Cats are enigmatic creatures. Having an appreciation for their motivations will not only help you to develop a deeper bond, it could make your cat healthier, too.
Feeding your feline optimal nutrition not only requires an understanding of your cat’s unique nutritional needs, but also of their feeding behavior. In fact, understanding the nuances of feline consumption can help combat one of the most common feeding disorders in cats – obesity.
When it comes to feeding behaviors, domestic cats aren’t vastly different than their wild cousins. Felines are so fundamentally predatory that they will actually stop eating a meal to initiate a new hunt. This instinctual strategy evolved in the wild over the course of millenia to maximize food availability. This is why, if a cat even sees a mouse, she feels compelled to catch it. Domesticated cats exhibit this same hunting impulse, and sometimes pet parents mistake feline hunting behavior as an expression of hunger. However, it’s simply a manifestation of their predatory instinct.
It might amaze you to learn that cats in the wild consume 10-20 small meals per day! And 40% or more of the diet of feral domestic cats consists of small rodents, but the typical mouse only provides a tiny amount of the daily energy requirement of an adult cat. In order to obtain enough calories, a cat must hunt throughout the day and night. Generally speaking, domesticated cats demonstrate similar behavior, ‘snacking’ throughout the day on their kibble and canned food. The significant difference here is that prepared food features substantial calorie counts, especially compared to a field mouse. With many indoor kitties adopting the couch-potato lifestyle, a sizable portion of the U.S. cat population is overweight or obese.
A major concern that affects overall health, obesity was nearly unheard of in cats 100 years ago. In a relatively short period of time, cats have gone from outdoor predators, constantly searching for small prey, to indoor loafers with a nearly constant supply of freely available food! No longer subjected to the daily hardships of environmental dangers (such as predators, rampant disease, increased risk of traumatic injury and at the mercy of the elements), cats are not only falling prey to obesity, they are suffering from collateral disorders like arthritis and diabetes.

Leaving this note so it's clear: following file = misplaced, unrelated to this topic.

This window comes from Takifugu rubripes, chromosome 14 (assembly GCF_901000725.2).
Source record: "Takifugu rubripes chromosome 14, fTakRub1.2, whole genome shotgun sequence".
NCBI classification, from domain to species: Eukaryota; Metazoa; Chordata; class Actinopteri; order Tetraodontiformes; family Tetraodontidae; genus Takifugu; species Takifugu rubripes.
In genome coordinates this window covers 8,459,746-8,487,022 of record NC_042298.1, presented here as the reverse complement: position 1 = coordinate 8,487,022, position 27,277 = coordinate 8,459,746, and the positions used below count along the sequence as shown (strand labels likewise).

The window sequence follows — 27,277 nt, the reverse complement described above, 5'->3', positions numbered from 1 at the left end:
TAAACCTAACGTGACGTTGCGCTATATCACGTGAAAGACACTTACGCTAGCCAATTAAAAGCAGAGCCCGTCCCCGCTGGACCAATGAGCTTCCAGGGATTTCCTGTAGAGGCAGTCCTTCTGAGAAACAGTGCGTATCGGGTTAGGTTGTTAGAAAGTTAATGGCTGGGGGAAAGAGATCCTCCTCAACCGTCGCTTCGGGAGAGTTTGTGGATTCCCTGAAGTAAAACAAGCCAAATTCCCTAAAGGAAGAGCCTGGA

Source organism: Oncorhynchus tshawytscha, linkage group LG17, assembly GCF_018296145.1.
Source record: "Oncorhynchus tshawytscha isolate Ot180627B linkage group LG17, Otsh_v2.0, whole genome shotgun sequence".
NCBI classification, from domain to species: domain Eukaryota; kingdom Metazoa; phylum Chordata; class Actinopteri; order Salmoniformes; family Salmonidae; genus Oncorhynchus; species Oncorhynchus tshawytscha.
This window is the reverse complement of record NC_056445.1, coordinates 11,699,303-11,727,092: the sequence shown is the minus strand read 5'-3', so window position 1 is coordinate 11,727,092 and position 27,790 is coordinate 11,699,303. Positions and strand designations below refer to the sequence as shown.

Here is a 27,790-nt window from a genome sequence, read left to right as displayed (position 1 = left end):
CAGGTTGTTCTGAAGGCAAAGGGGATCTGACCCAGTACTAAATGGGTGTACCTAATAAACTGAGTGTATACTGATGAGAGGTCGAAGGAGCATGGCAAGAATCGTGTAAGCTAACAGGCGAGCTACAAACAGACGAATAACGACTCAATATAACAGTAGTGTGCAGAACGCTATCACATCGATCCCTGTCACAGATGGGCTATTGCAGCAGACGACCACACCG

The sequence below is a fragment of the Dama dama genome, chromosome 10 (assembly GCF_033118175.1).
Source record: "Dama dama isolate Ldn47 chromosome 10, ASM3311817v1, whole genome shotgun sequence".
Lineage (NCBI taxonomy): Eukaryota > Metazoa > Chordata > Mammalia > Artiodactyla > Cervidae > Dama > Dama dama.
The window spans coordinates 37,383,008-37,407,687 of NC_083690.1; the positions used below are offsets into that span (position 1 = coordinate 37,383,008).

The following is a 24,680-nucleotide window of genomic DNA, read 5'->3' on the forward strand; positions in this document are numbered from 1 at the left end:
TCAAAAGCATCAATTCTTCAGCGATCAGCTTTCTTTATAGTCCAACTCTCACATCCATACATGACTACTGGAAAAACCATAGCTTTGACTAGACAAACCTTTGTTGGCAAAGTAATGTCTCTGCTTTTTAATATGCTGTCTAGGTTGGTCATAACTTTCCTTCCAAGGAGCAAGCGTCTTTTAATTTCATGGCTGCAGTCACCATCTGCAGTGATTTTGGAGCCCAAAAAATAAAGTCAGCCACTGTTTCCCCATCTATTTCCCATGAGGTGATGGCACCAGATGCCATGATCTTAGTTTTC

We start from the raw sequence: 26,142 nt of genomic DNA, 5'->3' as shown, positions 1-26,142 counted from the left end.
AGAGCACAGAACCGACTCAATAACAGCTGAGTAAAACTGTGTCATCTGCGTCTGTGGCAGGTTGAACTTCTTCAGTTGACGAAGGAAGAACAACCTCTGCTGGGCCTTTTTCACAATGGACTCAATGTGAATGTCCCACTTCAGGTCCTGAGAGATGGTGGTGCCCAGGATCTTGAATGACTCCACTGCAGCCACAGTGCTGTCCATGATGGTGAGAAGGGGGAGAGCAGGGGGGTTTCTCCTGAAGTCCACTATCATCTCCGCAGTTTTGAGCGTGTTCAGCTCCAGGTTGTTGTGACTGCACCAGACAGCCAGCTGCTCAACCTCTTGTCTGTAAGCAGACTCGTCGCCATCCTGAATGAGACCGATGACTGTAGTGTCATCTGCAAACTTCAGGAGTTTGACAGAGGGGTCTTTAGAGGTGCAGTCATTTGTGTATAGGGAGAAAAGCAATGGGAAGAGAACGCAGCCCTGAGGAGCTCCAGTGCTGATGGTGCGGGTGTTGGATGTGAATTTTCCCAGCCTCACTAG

Simply by adopting new methods of providing sustenance, pet parents can not only help their indoor cats avoid obesity but also boredom … talk about a win-win scenario! Unless your cat is hyper-vigilant at regulating her caloric intake, the amount of food for the day should be measured out to prevent overeating. Resist the temptation to ‘feed the empty bowl’. A good reality check is readily available in the form of the Suggested Daily Amount listed on the back label of Life’s Abundance food bags.
It’s important to note that neutered and sedentary cats have lower energy requirements than outdoor hunters or extremely active kitties. Food intake should be adjusted according to a cat’s activity level, to help maintain an optimal body condition. Remember, a cat is at a good weight when you can feel ribs, but not see them. It’s always a good idea to discuss weight management issues with your veterinarian.
Feeding your cat in a manner that mimics hunting can result in positive health benefits. Doing so will decrease boredom and increase exercise levels, helping to trim fat and build muscle tissue. We encourage you to employ some of the following suggestions, provided by from the American Association of Feline Practitioners (www.catvets.com):